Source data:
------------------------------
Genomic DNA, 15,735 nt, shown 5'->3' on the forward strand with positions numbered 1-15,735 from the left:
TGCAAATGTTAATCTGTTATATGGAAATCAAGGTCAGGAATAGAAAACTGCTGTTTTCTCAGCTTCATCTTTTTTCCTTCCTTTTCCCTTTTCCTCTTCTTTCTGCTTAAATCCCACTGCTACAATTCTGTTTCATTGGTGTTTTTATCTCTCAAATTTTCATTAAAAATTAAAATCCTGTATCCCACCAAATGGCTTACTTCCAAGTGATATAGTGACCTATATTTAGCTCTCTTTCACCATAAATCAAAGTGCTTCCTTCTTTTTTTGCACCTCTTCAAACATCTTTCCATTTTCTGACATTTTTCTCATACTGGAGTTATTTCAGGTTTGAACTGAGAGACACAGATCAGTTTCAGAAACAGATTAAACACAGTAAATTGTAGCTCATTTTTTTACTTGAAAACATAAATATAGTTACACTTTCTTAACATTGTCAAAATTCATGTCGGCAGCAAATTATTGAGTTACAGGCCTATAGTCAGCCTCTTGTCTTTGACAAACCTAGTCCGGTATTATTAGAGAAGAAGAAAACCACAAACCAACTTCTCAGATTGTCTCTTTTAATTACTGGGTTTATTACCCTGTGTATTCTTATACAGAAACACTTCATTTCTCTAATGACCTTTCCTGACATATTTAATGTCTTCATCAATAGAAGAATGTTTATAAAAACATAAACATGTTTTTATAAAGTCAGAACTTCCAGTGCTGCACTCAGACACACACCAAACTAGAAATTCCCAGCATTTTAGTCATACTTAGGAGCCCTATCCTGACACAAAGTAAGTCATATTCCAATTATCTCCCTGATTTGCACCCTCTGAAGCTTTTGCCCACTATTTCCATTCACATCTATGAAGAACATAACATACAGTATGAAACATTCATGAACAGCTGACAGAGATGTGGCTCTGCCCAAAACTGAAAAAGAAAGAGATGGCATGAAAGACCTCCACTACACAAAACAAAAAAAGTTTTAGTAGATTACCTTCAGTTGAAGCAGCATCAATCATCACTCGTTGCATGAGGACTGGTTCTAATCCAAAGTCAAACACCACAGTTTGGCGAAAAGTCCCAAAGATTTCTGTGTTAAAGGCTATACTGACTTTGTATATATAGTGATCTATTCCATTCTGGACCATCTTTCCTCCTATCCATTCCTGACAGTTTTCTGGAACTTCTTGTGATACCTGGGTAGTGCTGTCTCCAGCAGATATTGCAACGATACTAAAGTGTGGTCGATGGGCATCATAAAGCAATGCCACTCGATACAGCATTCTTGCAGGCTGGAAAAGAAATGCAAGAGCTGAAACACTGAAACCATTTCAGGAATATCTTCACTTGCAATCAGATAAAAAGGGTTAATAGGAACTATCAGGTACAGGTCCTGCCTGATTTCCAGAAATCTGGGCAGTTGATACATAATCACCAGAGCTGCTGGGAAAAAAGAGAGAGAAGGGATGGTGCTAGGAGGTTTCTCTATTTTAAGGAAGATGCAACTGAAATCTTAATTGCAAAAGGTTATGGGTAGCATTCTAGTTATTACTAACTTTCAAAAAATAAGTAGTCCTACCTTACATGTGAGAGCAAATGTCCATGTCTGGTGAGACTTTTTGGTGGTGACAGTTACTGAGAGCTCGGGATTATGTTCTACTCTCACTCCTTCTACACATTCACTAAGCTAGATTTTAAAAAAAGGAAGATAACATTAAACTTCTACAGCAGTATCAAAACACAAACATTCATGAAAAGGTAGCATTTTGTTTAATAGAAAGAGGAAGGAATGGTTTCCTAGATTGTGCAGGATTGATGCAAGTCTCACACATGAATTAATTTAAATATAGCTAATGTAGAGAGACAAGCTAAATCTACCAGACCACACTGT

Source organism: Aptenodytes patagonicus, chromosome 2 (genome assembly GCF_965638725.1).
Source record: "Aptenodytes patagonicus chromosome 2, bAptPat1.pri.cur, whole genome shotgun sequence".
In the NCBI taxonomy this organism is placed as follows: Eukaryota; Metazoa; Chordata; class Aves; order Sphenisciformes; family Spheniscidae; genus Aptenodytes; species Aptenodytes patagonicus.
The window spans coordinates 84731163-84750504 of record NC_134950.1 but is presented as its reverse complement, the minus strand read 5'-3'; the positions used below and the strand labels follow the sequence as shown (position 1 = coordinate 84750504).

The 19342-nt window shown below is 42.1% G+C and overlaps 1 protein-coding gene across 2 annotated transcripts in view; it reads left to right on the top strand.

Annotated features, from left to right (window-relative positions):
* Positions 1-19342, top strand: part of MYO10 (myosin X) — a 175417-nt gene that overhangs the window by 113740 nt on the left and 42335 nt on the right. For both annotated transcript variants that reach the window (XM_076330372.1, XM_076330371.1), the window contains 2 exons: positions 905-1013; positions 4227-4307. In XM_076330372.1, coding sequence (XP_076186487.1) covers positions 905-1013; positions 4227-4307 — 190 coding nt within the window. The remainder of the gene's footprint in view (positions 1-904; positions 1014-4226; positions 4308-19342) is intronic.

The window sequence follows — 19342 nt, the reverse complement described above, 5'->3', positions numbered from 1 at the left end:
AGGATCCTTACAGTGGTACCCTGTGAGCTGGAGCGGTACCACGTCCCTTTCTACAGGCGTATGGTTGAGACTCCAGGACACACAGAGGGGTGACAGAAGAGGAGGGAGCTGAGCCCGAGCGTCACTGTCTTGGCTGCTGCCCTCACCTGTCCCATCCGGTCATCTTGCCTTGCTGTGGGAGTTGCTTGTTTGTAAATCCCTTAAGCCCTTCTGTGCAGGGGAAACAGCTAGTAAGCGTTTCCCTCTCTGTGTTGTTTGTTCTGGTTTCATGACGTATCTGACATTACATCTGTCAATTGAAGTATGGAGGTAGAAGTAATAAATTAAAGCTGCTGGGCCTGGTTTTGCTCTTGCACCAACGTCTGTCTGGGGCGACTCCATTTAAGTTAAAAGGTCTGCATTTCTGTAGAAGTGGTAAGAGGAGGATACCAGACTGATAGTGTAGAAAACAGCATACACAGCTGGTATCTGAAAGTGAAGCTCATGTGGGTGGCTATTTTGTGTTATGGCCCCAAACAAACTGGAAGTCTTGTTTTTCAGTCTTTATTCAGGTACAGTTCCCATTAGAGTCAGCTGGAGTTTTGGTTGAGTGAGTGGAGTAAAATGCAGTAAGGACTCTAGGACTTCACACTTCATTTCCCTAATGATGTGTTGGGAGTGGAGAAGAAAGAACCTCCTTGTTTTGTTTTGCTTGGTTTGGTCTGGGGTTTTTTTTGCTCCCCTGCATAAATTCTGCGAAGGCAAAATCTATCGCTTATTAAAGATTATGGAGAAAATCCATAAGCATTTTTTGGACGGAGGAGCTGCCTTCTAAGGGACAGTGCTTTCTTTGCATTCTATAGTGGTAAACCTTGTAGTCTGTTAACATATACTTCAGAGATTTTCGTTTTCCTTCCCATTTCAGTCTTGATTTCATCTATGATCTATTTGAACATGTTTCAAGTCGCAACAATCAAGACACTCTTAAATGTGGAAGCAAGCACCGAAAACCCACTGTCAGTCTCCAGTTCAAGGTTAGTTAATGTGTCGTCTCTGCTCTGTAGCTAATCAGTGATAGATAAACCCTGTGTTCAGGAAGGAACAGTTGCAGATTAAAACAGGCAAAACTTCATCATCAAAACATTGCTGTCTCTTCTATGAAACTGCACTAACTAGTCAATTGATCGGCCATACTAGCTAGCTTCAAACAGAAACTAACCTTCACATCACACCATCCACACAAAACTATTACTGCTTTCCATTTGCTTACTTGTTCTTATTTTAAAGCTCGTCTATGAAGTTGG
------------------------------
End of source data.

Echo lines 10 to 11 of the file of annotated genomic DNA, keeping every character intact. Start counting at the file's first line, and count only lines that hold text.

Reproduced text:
The window sequence follows — 19342 nt, the reverse complement described above, 5'->3', positions numbered from 1 at the left end:
AGGATCCTTACAGTGGTACCCTGTGAGCTGGAGCGGTACCACGTCCCTTTCTACAGGCGTATGGTTGAGACTCCAGGACACACAGAGGGGTGACAGAAGAGGAGGGAGCTGAGCCCGAGCGTCACTGTCTTGGCTGCTGCCCTCACCTGTCCCATCCGGTCATCTTGCCTTGCTGTGGGAGTTGCTTGTTTGTAAATCCCTTAAGCCCTTCTGTGCAGGGGAAACAGCTAGTAAGCGTTTCCCTCTCTGTGTTGTTTGTTCTGGTTTCATGACGTATCTGACATTACATCTGTCAATTGAAGTATGGAGGTAGAAGTAATAAATTAAAGCTGCTGGGCCTGGTTTTGCTCTTGCACCAACGTCTGTCTGGGGCGACTCCATTTAAGTTAAAAGGTCTGCATTTCTGTAGAAGTGGTAAGAGGAGGATACCAGACTGATAGTGTAGAAAACAGCATACACAGCTGGTATCTGAAAGTGAAGCTCATGTGGGTGGCTATTTTGTGTTATGGCCCCAAACAAACTGGAAGTCTTGTTTTTCAGTCTTTATTCAGGTACAGTTCCCATTAGAGTCAGCTGGAGTTTTGGTTGAGTGAGTGGAGTAAAATGCAGTAAGGACTCTAGGACTTCACACTTCATTTCCCTAATGATGTGTTGGGAGTGGAGAAGAAAGAACCTCCTTGTTTTGTTTTGCTTGGTTTGGTCTGGGGTTTTTTTTGCTCCCCTGCATAAATTCTGCGAAGGCAAAATCTATCGCTTATTAAAGATTATGGAGAAAATCCATAAGCATTTTTTGGACGGAGGAGCTGCCTTCTAAGGGACAGTGCTTTCTTTGCATTCTATAGTGGTAAACCTTGTAGTCTGTTAACATATACTTCAGAGATTTTCGTTTTCCTTCCCATTTCAGTCTTGATTTCATCTATGATCTATTTGAACATGTTTCAAGTCGCAACAATCAAGACACTCTTAAATGTGGAAGCAAGCACCGAAAACCCACTGTCAGTCTCCAGTTCAAGGTTAGTTAATGTGTCGTCTCTGCTCTGTAGCTAATCAGTGATAGATAAACCCTGTGTTCAGGAAGGAACAGTTGCAGATTAAAACAGGCAAAACTTCATCATCAAAACATTGCTGTCTCTTCTATGAAACTGCACTAACTAGTCAATTGATCGGCCATACTAGCTAGCTTCAAACAGAAACTAACCTTCACATCACACCATCCACACAAAACTATTACTGCTTTCCATTTGCTTACTTGTTCTTATTTTAAAGCTCGTCTATGAAGTTGG